It also makes Bach into a schlump, terrible at his job, for putting his staff through such impossible conditions...from any last-minute Saturday night composition, any round-the-family-table-by-candlelight copying parties, to having the whole orchestra and singers go into church totally unprepared for the things they're responsible to deliver. IT'S ABSURD.

And when I see things that are that absurd, I unfortunately waste my time speaking up about it. It's obvious that *some* people here prefer ludicrous fantasy ahead of responsibility to Bach's music, and to serious , and to serious research. I don't have that luxury, though; I'm trained to be responsible to music and musicianship and scholarship, and to try to do the best practical job at church music that circumstances allow.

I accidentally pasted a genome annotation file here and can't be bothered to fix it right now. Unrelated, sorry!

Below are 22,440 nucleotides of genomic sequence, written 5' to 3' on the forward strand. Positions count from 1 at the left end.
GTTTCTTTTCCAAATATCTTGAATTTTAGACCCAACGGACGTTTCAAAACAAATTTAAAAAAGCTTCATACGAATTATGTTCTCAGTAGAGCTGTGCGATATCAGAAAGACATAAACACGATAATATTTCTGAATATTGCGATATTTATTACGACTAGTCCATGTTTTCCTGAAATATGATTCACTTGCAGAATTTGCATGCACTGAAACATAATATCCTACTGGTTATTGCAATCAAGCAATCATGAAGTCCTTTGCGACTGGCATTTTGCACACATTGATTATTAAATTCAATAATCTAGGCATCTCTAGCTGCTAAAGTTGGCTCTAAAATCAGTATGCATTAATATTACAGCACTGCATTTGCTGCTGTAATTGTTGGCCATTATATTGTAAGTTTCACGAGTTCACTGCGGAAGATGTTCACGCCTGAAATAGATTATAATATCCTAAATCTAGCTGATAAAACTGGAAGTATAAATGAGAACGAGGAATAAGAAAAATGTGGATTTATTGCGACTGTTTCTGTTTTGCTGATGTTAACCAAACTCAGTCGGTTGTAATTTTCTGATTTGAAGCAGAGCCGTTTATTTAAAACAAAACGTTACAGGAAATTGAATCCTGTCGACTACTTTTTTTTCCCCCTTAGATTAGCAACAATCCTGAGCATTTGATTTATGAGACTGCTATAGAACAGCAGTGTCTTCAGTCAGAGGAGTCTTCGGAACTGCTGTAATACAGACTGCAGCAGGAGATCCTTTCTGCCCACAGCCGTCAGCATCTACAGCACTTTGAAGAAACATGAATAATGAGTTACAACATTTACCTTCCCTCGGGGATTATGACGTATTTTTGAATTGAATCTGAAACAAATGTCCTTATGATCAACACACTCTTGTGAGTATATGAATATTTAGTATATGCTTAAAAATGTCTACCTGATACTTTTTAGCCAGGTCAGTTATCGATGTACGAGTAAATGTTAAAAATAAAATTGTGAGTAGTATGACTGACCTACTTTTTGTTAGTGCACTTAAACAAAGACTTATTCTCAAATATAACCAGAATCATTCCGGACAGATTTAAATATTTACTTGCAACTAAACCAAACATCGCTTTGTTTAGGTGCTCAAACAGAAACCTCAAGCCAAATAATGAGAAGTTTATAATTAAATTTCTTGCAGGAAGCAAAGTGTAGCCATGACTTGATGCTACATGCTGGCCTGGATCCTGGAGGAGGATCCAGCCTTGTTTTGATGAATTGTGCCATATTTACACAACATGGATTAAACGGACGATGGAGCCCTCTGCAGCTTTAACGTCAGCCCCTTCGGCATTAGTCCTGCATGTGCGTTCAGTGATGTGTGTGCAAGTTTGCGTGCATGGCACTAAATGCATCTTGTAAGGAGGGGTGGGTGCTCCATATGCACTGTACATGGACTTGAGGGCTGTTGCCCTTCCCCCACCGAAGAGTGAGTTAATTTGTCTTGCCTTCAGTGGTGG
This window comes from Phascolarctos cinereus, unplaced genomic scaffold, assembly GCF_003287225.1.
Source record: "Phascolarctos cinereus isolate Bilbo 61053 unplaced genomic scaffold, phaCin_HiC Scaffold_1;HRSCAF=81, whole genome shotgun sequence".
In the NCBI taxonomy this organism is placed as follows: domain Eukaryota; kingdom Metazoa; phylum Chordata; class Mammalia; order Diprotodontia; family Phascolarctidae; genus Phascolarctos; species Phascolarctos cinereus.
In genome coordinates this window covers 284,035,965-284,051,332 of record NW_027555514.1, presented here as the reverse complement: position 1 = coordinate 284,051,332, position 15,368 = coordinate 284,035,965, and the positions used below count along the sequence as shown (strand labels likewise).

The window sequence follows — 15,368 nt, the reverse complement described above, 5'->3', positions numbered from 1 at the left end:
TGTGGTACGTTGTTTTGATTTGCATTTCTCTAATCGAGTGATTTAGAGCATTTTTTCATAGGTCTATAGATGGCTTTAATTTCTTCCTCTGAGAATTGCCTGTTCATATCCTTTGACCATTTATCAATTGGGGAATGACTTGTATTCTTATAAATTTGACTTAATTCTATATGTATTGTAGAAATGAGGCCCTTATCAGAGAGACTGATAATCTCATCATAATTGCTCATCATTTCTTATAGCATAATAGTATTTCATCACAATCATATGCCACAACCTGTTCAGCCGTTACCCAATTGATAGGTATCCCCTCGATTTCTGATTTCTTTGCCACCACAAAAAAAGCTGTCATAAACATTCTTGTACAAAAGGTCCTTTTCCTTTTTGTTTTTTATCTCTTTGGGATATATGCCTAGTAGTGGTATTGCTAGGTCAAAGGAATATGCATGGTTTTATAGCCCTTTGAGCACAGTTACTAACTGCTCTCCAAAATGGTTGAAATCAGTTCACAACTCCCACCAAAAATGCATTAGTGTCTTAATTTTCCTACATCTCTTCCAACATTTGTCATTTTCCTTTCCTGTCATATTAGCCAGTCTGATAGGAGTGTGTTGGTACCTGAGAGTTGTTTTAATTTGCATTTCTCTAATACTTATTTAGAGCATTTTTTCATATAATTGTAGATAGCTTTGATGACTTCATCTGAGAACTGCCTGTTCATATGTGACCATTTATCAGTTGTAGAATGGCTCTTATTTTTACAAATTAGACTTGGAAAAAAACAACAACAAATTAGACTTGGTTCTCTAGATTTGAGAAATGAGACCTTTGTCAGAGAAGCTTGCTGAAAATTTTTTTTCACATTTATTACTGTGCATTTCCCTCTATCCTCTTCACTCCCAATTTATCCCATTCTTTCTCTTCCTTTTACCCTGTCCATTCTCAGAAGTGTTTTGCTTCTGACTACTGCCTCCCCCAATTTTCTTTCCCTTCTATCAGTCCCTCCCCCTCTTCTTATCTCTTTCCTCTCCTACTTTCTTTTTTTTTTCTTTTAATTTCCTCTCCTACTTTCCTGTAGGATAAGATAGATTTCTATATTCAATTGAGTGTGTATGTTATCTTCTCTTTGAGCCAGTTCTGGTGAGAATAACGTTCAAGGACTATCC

Continue on Part 3

Cantata BWV 124: Details & Complete Recordings | Recordings of Individual Movements | Discussions: Part 1 | Part 2 | Part 3 | Part 4 | Part 5